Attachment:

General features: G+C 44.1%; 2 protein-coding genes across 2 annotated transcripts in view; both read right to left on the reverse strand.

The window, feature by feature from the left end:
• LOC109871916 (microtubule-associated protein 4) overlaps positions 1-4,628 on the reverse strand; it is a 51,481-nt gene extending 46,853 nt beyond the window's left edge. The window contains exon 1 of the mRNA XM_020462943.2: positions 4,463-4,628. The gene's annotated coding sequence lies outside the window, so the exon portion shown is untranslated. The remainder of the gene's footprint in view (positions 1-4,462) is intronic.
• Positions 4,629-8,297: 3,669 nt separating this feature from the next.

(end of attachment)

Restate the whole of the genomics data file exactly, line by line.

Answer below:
General features: G+C 44.1%; 2 protein-coding genes across 2 annotated transcripts in view; both read right to left on the reverse strand.

The window, feature by feature from the left end:
• LOC109871916 (microtubule-associated protein 4) overlaps positions 1-4,628 on the reverse strand; it is a 51,481-nt gene extending 46,853 nt beyond the window's left edge. The window contains exon 1 of the mRNA XM_020462943.2: positions 4,463-4,628. The gene's annotated coding sequence lies outside the window, so the exon portion shown is untranslated. The remainder of the gene's footprint in view (positions 1-4,462) is intronic.
• Positions 4,629-8,297: 3,669 nt separating this feature from the next.